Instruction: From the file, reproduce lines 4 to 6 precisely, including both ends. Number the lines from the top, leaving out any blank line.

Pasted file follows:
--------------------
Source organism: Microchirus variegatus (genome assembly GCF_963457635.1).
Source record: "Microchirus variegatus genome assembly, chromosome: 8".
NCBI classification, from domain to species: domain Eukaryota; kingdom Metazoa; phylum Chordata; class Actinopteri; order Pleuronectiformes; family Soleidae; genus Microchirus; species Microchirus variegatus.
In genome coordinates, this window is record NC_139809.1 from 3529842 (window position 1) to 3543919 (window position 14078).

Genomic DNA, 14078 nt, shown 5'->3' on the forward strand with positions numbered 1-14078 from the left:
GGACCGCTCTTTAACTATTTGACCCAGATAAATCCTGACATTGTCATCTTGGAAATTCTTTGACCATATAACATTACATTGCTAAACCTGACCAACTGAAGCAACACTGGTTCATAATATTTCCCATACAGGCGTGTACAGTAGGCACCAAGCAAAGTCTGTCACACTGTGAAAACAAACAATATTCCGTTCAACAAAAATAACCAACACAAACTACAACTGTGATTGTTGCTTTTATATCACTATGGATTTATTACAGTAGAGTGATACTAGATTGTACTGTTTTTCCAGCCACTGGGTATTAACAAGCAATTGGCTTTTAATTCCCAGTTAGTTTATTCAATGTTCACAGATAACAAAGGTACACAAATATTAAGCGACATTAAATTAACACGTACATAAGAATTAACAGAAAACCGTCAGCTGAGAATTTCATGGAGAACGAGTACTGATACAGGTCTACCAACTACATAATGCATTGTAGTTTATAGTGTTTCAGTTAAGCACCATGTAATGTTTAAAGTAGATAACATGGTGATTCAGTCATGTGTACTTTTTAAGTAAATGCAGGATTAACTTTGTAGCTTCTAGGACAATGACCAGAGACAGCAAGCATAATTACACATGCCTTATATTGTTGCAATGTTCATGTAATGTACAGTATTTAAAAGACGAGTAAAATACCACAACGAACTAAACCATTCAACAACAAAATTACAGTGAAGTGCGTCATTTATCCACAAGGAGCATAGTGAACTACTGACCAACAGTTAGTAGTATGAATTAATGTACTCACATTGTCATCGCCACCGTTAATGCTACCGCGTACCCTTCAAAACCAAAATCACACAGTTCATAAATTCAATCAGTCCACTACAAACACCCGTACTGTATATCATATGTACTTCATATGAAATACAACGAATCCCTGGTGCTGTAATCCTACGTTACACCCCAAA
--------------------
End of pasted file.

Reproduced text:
In genome coordinates, this window is record NC_139809.1 from 3529842 (window position 1) to 3543919 (window position 14078).

Genomic DNA, 14078 nt, shown 5'->3' on the forward strand with positions numbered 1-14078 from the left:
GGACCGCTCTTTAACTATTTGACCCAGATAAATCCTGACATTGTCATCTTGGAAATTCTTTGACCATATAACATTACATTGCTAAACCTGACCAACTGAAGCAACACTGGTTCATAATATTTCCCATACAGGCGTGTACAGTAGGCACCAAGCAAAGTCTGTCACACTGTGAAAACAAACAATATTCCGTTCAACAAAAATAACCAACACAAACTACAACTGTGATTGTTGCTTTTATATCACTATGGATTTATTACAGTAGAGTGATACTAGATTGTACTGTTTTTCCAGCCACTGGGTATTAACAAGCAATTGGCTTTTAATTCCCAGTTAGTTTATTCAATGTTCACAGATAACAAAGGTACACAAATATTAAGCGACATTAAATTAACACGTACATAAGAATTAACAGAAAACCGTCAGCTGAGAATTTCATGGAGAACGAGTACTGATACAGGTCTACCAACTACATAATGCATTGTAGTTTATAGTGTTTCAGTTAAGCACCATGTAATGTTTAAAGTAGATAACATGGTGATTCAGTCATGTGTACTTTTTAAGTAAATGCAGGATTAACTTTGTAGCTTCTAGGACAATGACCAGAGACAGCAAGCATAATTACACATGCCTTATATTGTTGCAATGTTCATGTAATGTACAGTATTTAAAAGACGAGTAAAATACCACAACGAACTAAACCATTCAACAACAAAATTACAGTGAAGTGCGTCATTTATCCACAAGGAGCATAGTGAACTACTGACCAACAGTTAGTAGTATGAATTAATGTACTCACATTGTCATCGCCACCGTTAATGCTACCGCGTACCCTTCAAAACCAAAATCACACAGTTCATAAATTCAATCAGTCCACTACAAACACCCGTACTGTATATCATATGTACTTCATATGAAATACAACGAATCCCTGGTGCTGTAATCCTACGTTACACCCCAAA